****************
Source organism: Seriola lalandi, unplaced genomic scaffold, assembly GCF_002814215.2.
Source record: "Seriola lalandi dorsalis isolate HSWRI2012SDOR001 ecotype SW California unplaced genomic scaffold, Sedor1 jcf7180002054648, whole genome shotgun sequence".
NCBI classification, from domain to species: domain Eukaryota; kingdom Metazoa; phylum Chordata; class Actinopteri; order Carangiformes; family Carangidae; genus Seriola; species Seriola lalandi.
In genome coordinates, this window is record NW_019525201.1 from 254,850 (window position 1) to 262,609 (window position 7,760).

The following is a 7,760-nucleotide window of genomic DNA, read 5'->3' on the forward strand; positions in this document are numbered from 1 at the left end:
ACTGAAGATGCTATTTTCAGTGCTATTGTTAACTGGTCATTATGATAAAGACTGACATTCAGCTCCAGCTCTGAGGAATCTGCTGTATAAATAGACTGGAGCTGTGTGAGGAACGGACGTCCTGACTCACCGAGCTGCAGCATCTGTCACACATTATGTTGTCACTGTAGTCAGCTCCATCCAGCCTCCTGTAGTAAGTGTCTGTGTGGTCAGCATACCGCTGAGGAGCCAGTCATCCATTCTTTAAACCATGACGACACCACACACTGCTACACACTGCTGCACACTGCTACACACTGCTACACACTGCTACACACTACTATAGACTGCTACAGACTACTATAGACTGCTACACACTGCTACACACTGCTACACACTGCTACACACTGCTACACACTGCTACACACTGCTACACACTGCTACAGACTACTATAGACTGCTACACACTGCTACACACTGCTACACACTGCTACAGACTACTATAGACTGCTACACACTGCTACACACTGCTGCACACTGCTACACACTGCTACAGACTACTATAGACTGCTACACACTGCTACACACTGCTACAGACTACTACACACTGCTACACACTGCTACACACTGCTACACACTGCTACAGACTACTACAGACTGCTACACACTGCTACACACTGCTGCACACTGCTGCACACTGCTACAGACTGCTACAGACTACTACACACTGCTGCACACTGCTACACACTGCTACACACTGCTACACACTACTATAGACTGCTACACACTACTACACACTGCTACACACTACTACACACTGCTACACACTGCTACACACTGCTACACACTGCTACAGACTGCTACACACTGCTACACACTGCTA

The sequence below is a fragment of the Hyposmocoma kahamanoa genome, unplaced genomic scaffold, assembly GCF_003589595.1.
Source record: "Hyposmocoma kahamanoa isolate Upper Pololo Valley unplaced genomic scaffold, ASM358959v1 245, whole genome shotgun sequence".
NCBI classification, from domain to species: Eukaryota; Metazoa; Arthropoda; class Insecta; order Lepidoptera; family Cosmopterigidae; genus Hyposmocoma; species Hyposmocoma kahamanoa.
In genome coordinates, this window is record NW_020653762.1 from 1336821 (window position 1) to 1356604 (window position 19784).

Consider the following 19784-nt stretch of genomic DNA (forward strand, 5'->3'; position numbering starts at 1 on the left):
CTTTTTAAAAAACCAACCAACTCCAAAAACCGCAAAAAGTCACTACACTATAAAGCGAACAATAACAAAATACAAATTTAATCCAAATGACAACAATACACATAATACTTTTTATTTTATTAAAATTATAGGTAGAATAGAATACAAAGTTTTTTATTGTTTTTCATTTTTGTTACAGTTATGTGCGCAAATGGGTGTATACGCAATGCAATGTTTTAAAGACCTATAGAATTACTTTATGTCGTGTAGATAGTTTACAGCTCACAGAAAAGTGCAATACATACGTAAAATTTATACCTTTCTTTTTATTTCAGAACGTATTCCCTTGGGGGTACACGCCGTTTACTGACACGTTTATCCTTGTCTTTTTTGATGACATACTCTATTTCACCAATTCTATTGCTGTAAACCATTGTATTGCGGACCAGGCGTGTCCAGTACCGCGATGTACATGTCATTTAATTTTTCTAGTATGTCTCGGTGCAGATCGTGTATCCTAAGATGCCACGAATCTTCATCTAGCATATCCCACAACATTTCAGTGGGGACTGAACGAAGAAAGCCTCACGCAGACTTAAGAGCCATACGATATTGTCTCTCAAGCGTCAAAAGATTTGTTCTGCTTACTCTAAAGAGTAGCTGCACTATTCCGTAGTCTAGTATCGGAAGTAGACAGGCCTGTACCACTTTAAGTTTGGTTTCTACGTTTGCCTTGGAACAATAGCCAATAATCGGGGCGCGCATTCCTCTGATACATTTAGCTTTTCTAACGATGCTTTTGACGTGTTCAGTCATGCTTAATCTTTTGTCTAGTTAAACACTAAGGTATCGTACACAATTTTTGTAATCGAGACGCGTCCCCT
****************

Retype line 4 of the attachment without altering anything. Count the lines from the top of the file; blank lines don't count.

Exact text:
In genome coordinates, this window is record NW_019525201.1 from 254,850 (window position 1) to 262,609 (window position 7,760).